Yin-Yang Theory and Globalization

By Ningchuan, Wang; Yuze, Zou | Studies in Sociology of Science, December 1, 2011 | Go to article overview

Yin-Yang Theory and Globalization


Ningchuan, Wang, Yuze, Zou, Studies in Sociology of Science


The paper is based on the discourse of the I Ching, or the Book of Changes, to think about international relations from the oriental perspective. It's both a Chinese divination system as well as a classical philosophy based on the yin-yang (negative-positive) theory, the concept of Chi and five elements, which have been influencing Chinese and other South-Eastern Asian cultures for more than 2000 years, such as Japan, Korea and Vietnam. Its social and cultural impacts in Asia might be comparable to that of the Judeo-Christian Bible in the West. In this paper, the yin-yang theory would be employed as an interdisciplinary method to illustrate international issues and suggest what would be an idealistic spatial structure or formation for international development. And then, the paper is attempting to constitute the following codes for reference in the analysis of international relations: (1) as an analytical model to deconstruct the diverse international phenomena via the oriental traditional philosophy (2) as a mirror or medium to observe international conflicts, helps to communicate ideas, and achieves the moral or ethical consensus; and (3) as a theoretical tool to constitute a new discourse in IR study.

YIN YANG THEORY: THE DERIVATION OF THE I CHING (3)

I Ching, also known as Yi Jing, or the Book of Changes, is one of the Five Classics, the fundamental books of Confucianism, both for education as well as divination. It has a history over 3000 years old (the symbols originally engraved in the tortoise shells or other animal bones used for oracle are said to be over 5000 years old), making it both one of the oldest surviving scriptures in the world, and one of the oldest forms of divination. Meanwhile, it is also a book for deriving personal strategy and insights based on oracle or intuitive wisdom--as concerning with the human affairs that logic alone cannot handle. During the past millennia in China, people would like to resort to it for instruction when confronted with troubles, no matter for emperors to administer their state, making military strategies in the warring times, or an ordinary's concerns for dealing with their business or household affairs. It would be beneficial for ancient Chinese people to dismiss doubts, enlighten their wisdom, and guide for correct decision-makings.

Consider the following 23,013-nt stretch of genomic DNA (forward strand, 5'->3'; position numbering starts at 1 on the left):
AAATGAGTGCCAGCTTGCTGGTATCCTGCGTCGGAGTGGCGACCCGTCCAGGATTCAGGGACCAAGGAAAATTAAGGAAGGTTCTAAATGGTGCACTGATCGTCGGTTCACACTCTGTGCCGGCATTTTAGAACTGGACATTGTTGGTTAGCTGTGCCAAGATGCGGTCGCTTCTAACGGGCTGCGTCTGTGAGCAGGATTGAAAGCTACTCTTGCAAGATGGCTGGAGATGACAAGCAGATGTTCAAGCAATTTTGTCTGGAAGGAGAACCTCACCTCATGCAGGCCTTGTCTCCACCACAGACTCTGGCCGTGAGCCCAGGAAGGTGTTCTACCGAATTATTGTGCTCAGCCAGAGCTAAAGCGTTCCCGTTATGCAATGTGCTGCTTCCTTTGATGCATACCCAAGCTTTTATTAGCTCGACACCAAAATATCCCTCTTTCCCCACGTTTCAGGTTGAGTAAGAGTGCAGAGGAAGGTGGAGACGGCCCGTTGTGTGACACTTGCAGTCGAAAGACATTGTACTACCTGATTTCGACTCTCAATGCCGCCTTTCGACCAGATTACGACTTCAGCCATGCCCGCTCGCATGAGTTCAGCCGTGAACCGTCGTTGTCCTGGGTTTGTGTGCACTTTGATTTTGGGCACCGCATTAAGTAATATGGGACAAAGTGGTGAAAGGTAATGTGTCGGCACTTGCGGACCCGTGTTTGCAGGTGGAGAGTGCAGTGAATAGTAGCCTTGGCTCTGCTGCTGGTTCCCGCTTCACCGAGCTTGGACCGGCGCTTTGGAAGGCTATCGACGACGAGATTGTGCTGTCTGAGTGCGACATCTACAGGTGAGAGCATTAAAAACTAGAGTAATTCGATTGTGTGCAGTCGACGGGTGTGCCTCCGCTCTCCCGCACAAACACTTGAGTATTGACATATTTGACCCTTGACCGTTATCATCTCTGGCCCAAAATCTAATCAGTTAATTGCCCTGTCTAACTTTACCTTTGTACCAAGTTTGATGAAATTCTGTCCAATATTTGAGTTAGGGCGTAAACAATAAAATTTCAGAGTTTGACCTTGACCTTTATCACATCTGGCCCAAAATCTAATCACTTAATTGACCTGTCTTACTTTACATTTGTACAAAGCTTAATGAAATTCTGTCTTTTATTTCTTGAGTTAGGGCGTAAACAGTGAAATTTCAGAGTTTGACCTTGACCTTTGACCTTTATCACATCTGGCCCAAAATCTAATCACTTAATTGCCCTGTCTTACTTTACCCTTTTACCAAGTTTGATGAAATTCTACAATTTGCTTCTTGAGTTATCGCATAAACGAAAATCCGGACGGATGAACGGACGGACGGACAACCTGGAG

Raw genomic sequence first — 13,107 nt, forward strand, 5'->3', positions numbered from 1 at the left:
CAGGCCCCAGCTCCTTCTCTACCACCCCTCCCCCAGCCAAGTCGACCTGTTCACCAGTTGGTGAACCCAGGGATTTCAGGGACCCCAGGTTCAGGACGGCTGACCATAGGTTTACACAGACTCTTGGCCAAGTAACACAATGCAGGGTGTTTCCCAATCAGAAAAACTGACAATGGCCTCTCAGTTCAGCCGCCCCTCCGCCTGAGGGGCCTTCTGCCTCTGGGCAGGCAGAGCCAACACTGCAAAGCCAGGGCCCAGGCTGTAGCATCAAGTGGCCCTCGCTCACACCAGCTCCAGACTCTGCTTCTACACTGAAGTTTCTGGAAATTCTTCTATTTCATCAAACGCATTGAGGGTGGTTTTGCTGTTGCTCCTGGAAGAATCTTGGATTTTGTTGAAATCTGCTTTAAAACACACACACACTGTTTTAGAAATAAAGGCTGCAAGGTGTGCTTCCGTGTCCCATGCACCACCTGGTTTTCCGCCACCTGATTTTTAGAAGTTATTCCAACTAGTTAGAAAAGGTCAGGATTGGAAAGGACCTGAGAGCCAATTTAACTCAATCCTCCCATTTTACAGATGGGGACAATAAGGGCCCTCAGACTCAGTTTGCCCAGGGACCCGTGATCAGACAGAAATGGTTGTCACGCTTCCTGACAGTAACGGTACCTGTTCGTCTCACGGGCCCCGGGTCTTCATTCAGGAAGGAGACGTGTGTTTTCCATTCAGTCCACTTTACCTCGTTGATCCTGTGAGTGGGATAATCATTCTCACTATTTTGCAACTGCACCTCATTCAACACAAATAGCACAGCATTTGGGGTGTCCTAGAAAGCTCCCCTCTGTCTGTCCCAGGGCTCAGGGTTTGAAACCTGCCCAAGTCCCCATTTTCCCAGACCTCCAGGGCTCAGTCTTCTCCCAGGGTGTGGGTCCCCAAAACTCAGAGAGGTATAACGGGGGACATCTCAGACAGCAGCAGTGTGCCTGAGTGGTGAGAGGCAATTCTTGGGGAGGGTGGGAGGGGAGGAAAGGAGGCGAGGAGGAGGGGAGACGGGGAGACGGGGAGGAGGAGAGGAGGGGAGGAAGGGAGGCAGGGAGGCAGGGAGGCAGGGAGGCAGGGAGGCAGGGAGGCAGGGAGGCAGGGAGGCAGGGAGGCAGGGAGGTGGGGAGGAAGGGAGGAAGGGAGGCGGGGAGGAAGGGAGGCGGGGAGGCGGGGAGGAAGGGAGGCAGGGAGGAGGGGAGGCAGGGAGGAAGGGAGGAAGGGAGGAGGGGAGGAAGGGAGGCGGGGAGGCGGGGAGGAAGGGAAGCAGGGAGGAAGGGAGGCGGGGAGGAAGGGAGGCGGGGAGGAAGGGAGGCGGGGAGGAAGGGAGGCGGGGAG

The I Ching is an earliest known intuitive decisionmaking system in China. It is based on the binary logic system of Yin and Yang (figure 1) , which is the fundamental concept both to Taoism and Confucianism. In the ancient Chinese philosophy, Yin and Yang is thought to be the origin of Universe. The interplay of yin and yang gives birth to the "myriad beings," therefore, the interaction between Yin and Yang also means production and reproduction of the endless variety of life and the world. And this dance is encoded in sixty-four hexagrams, figures composed of six broken or solid horizontal lines, diagrams of different combinations of the yin and yang principles (Rudolf Ritsema and Shantena Augusto Sabbadini 2005, p. 4). Meanwhile, the concept is also used to describe how the polar or seemingly contradictory forces are intertwined and interdependent in the natural world, and how they give rise to each other in turn. Opposites thus only exist in relation to each other. Many natural and social dualities--e.g. dark and light, female and male, below and above, cold and hot, earth and heaven, grassroots and elites--are thought of as manifestations of yin and yang (respectively).

Originally, Yin and Yang are not ethically-based. Yin refers to the shaded, north side of a mountain or the shaded, south bank of a river, while Yang is opposite to Yin--so it is the bright, south side of a mountain or the lit, north bank of a river. Literally, Yin means "shady, secret, dark, mysterious, and cold", while Yang in turn refers to "clear, bright, sunny, and hot" Rhetorically, Yin represents everything in the world that is bad, below, dark, heavy, hidden, vicious, negative, passive, pessimistic, receptive, submissive, yielding, cool, still, soft, static and feminine, while Yang represents everything that is good, dynamic, creative, illuminating, evident, active, aggressive, controlling, high, hot, hard, light, optimistic, positive, initiative and masculine. …

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